Michael Beaton, managing partner at Derivatives Risk Solutions (DRS) assesses whether ISDA’s proposals for consistent recovery and continuity frameworks for central counterparties is far reaching enough.
Is the International Swaps and Derivatives Association’s (ISDA) proposed recovery and continuity framework for central counterparties (CCPs) far reaching enough? To consider this, we have to first remember that recovery and resolution planning measures really only reduce the probability of a CCP failure. By and large they don’t address the impact of a CCP failure. In theory they should be enough, at least in most circumstances, but in practice I think it’s probably important to look at the ability of the CCP that actually executes the default management plan. Generally, this requires non-defaulting clearing members to second traders to the CCP to analyse defaulted positions and to manage the auction process which is obviously central to the CCP’s prospect of recovery.
It is important to bear in mind that as the number of CCPs increase over the years, the potential squeeze on resources becomes more acute which is why currently CCPs are seconding traders from each bank based on a type of rota system. Of course, a big clearing member who was to default is likely to be a member of several CCPs, so you have the prospect that if more than one default management process is being conducted at any one time it’s likely to place a significant burden on other clearing members which are members of all of those CCPs.
Also, the number of clearing members is growing as the capital requirements to become one decreases. It could be argued that this increases the likelihood of default and that some banks may be less equipped because they do not have the resources or scale to participate in the auction process following a clearing member’s default.
There are also other relevant factors such as the defaulting clearing member may provide other services to the CCP which might render that CCP particularly vulnerable to the default. For example, the clearing member may be a liquidity provider or perhaps the depository bank, custodian or settlement bank.
It doesn’t even really stop there. You would also need to bear in mind how the default waterfall itself is structured and designed and if it will place too much of a burden on clearing members. In theory it could act as a vehicle for the transmission of systemic risk and place too much stress on the clearing member resulting in insolvency which doesn’t really help anybody.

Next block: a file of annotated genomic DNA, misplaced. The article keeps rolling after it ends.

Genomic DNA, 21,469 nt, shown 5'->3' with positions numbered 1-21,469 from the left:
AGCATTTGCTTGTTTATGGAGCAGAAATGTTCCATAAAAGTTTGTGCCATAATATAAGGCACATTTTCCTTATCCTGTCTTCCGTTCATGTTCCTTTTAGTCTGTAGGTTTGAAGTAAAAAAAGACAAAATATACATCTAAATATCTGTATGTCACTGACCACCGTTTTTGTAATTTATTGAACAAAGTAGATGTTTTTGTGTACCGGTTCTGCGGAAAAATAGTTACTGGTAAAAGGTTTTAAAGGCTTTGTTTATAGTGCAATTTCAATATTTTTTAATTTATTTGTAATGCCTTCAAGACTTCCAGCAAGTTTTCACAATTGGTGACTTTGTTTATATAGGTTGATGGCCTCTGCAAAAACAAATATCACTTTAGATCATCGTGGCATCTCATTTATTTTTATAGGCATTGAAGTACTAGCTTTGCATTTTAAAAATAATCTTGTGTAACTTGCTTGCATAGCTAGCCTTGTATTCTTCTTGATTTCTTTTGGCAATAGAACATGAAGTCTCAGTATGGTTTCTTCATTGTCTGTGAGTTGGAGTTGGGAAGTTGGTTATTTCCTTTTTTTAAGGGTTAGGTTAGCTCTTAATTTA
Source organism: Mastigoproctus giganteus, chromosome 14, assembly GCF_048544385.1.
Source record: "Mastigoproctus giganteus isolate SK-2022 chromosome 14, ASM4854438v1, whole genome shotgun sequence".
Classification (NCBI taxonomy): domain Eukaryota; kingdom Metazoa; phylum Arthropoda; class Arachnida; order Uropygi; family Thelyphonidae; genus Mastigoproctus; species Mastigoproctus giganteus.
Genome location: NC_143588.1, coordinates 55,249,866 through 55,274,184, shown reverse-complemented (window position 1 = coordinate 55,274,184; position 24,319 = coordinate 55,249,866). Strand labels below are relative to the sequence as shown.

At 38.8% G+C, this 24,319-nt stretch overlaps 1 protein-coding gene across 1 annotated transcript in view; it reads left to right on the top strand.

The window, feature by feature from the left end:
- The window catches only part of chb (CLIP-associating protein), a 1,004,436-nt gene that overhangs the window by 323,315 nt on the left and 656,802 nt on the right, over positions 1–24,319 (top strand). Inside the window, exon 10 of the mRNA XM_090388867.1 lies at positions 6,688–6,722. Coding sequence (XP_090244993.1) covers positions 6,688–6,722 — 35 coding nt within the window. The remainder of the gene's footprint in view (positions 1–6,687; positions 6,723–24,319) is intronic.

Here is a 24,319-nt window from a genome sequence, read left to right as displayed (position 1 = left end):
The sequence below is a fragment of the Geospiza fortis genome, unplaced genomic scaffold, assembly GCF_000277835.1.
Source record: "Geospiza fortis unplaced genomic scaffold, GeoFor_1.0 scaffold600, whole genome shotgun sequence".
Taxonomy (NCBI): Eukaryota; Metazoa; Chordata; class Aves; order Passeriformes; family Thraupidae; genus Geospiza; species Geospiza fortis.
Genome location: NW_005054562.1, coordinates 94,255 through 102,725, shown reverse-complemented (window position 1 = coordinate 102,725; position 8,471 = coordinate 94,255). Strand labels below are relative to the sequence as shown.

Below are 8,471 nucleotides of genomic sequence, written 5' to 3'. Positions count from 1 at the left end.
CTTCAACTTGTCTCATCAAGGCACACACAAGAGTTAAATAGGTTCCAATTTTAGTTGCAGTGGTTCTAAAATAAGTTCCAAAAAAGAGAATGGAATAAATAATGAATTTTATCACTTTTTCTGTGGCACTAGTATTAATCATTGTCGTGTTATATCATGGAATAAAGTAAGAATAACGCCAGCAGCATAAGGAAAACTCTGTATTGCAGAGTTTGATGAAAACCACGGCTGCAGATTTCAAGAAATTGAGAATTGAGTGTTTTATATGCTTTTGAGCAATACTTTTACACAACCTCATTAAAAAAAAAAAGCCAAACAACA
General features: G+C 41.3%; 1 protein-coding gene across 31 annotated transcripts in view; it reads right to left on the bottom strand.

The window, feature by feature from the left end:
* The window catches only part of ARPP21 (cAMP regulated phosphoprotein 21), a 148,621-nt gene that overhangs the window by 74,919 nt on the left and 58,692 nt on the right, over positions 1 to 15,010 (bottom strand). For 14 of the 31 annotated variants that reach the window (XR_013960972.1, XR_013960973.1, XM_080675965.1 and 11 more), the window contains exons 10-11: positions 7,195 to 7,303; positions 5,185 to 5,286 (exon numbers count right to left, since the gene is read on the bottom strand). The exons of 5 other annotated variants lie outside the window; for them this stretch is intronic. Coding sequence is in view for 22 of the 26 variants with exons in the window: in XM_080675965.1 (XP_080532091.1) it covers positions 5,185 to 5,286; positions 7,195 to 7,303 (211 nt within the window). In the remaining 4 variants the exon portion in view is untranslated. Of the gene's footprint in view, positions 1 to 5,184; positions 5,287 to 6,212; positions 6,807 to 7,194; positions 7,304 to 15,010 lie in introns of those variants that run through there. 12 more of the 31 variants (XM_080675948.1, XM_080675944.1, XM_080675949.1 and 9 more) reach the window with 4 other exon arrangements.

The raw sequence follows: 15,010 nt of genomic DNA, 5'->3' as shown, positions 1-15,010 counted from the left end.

One question to ask is if we will ever get away completely from the issue of state-backed guarantees, even if they are only implicit? It’s just my opinion, but I think it’s doubtful. I believe these institutions really are the new ‘too big to fail’.
Resolution may not be a realistic option, for instance, because it’s not as easy to transfer the business of one CCP to another. However, that means that when recovery fails, as it could, there really are not that many options left but state-backed support. It may then be necessary for the industry as a whole to conduct more research into ‘thinking the unthinkable’ and planning for CCP resolution.
What can you do in these circumstances? Some options would be to include stress-testing of CCP financial resources – I think regulators on both sides of the Atlantic are going to be discussing the need for this – as well as higher levels of pre-funding and greater contributions by CCPs. There has also been some talk about a separate recapitalisation fund, backed by the CCPs and the clearing members, which is held in escrow and used basically as money to be bailed in, in the event of a CCP reaching the end of its default waterfall.
Last but not least, there have been some interesting conversations about possible insurance policies being placed at the end of the default waterfall as kind of a ‘last firewall.’ Whether or not that would actually exacerbate the issue around interconnectors and contagion has to be seen.
In general, I think what we need to take away from all of this is that systemic risk can be transferred – it’s arguable whether or not it can be reduced – but it certainly can’t be eliminated, and the clearing model that we are working towards is a hub and spoke which concentrates risk on a very, very small number of names.
A decentralised network is arguably stronger than a hub and spoke model, mainly because open systems are generally regarded as more robust than closed ones. The latter is what the clearing model operates on and you have that single, glaring point of failure, and there’s really no escape from that.
So, going back to the original questions – do I think the proposals are enough? I think it goes a long way, but fundamentally I don’t think it will ever resolve the problem of ‘too big to fail’. I’m just not convinced it’s a problem that is capable of resolution.
See more on this topic via the Feb podcast “What If a CCP Fails” – http://development.derivsource.com/content/what-if-ccp-fails